Amazon wants to make Alexa seem a little more human. Starting this week, the voice assistant will be able to add intonations to some statements, expressing feelings like disappointment or excitement.
Amazon announced the new features in a blog post aimed at developers building apps for Alexa. The company suggested using the tones for gaming or sports, saying that Alexa could sound "excited" when a user has won a trivia game, or "sad" when the user's favorite sports team had lost a match.
The company provided several examples of Alexa speaking with various degrees of disappointment or excitement.
Amazon has previously expanded Alexa's voice range, adding a newscaster-style voice in January as well as as English accents. This week, the company also added a "music" style, which imitates a radio DJ, to Alexa's repertoire. The company has said it would feature actor Samuel L. Jackson's voice in Alexa later this year.
But this is the first time Amazon is adding a layer of feelings to the voice assistant. Tests of the new speaking style showed that people liked it better than Alexa's standard monotone, according to Bloomberg. The change makes it more interesting for people to interact with Alexa and hastens the speed with which it's adopted, said Victoria Petrock, principal analyst for eMarketer.
"As these things become more integrated into people's daily lives, if you have an Alexa in your kitchen and you're asking here more and more things, you don't necessarily just want to talk to a computer voice," she said.
A survey by industry publication Voicebot found that users overwhelmingly prefer human voices to synthetic-sounding voices. The publication also found that people were twice as likely to correctly remember information when it is delivered in a human voice rather then a robotic voice.
The research suggests that making voice assistants sound more human is crucial if Amazon, as well as competitors Google and Apple, want to become more integrated into people's homes.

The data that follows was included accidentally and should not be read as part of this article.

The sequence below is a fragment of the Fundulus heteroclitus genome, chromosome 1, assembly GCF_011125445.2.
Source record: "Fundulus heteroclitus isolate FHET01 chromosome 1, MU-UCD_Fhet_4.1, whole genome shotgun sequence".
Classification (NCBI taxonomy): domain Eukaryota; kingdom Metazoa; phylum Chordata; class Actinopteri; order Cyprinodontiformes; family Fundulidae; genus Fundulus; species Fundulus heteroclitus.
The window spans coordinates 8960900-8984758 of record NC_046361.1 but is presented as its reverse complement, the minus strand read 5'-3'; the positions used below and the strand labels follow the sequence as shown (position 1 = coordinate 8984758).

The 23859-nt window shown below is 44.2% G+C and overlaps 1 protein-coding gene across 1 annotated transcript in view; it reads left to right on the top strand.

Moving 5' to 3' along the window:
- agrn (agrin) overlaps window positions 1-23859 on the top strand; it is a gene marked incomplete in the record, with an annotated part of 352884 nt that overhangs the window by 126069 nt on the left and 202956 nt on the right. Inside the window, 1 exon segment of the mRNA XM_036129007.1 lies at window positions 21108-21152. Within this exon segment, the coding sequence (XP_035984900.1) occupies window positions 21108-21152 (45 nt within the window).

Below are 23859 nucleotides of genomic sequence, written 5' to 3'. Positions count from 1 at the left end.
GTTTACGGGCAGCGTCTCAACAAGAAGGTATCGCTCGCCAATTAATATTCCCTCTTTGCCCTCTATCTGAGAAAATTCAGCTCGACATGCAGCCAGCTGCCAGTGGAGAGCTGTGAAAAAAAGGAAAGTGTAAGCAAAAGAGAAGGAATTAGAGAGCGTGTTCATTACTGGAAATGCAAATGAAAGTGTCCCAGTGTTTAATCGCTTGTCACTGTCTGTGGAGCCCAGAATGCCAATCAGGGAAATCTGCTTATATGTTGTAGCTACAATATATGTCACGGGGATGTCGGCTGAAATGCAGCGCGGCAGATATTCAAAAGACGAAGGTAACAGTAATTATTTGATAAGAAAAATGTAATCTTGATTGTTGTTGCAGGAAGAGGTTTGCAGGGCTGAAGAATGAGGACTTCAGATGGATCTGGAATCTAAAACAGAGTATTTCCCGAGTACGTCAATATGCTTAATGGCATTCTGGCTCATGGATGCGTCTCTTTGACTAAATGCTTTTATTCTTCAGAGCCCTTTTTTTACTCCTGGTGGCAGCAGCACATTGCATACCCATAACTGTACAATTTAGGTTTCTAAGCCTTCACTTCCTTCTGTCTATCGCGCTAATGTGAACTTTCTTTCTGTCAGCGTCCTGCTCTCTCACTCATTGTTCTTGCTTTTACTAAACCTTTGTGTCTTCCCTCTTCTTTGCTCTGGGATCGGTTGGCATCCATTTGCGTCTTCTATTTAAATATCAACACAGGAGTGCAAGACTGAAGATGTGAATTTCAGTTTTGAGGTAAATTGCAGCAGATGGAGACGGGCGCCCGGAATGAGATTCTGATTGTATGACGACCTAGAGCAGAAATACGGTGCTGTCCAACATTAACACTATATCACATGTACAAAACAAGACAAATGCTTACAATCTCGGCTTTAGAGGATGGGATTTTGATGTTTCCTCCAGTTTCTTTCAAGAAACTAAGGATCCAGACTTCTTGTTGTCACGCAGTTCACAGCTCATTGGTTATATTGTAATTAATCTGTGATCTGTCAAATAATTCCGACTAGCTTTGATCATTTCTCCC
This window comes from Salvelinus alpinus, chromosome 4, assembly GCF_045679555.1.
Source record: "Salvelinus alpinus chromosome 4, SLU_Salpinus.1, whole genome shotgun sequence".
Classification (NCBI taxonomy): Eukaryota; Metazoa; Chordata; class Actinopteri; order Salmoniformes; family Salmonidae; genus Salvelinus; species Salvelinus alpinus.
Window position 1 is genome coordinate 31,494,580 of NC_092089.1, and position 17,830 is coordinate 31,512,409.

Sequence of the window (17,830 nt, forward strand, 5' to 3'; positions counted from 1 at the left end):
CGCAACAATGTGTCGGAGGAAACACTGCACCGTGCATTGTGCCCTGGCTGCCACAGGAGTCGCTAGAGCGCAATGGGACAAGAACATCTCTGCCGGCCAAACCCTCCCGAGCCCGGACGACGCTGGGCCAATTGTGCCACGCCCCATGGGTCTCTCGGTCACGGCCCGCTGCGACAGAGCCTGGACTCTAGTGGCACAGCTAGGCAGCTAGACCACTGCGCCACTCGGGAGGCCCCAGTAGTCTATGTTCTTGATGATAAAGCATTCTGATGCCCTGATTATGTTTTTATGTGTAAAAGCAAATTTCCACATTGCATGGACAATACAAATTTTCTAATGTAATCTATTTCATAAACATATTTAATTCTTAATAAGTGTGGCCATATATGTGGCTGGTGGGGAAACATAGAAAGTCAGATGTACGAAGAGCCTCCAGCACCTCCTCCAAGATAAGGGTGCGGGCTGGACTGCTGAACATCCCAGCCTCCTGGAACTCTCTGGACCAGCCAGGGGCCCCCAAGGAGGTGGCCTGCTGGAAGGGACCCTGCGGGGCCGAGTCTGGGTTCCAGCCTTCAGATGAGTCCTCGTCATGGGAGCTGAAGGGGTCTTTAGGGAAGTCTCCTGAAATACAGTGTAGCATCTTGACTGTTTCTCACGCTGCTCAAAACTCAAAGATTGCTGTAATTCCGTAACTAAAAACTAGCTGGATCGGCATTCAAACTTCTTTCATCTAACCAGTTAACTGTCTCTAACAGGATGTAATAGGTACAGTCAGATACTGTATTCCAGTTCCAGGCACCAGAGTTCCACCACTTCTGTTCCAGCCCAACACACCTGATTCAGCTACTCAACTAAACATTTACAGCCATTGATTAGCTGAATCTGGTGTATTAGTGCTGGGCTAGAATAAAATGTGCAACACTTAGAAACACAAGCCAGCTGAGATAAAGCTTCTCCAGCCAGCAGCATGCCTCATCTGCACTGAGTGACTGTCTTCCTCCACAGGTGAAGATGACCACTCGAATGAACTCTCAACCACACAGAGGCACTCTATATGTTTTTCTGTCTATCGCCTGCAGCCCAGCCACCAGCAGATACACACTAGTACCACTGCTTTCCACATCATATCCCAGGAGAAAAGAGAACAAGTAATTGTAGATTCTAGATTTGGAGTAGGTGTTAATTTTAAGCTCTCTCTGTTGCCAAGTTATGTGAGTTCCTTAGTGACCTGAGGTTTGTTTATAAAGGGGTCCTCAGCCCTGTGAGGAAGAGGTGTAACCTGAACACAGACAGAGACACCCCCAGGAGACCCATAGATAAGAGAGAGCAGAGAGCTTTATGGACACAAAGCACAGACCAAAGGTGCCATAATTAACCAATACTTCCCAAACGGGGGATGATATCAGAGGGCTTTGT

Just under a quarter of the U.S. population uses a smart speaker such as Amazon Echo, Google Home or Apple Homepod, according to eMarketer. That figure jumps to one-third when including voice assistants that come standard with smartphones, such as Apple's Siri or Google Assistant.
"Voice assistants have moved out of the early-adopter phase and into the mainstream," eMarketer noted in its report.
Making the voice sound more "natural" is a critical step to the next phase of computing envisioned by tech companies: Moving computers out of specific devices and into the environment. Google, touting this development at a conference last month, called it "ambient computing."
"Right now, we're all walking around focused on our mobile devices, which is a very personal device. But as we get more and more of these devices all around us, we'll just be able to walk through somewhere and talk to the environment," said eMarketer's Petrock.
"I think to get people to buy into that concept a little more, they're making the voices more human-like," she added. "People also need to feel like they're talking to a person rather than talking to a machine."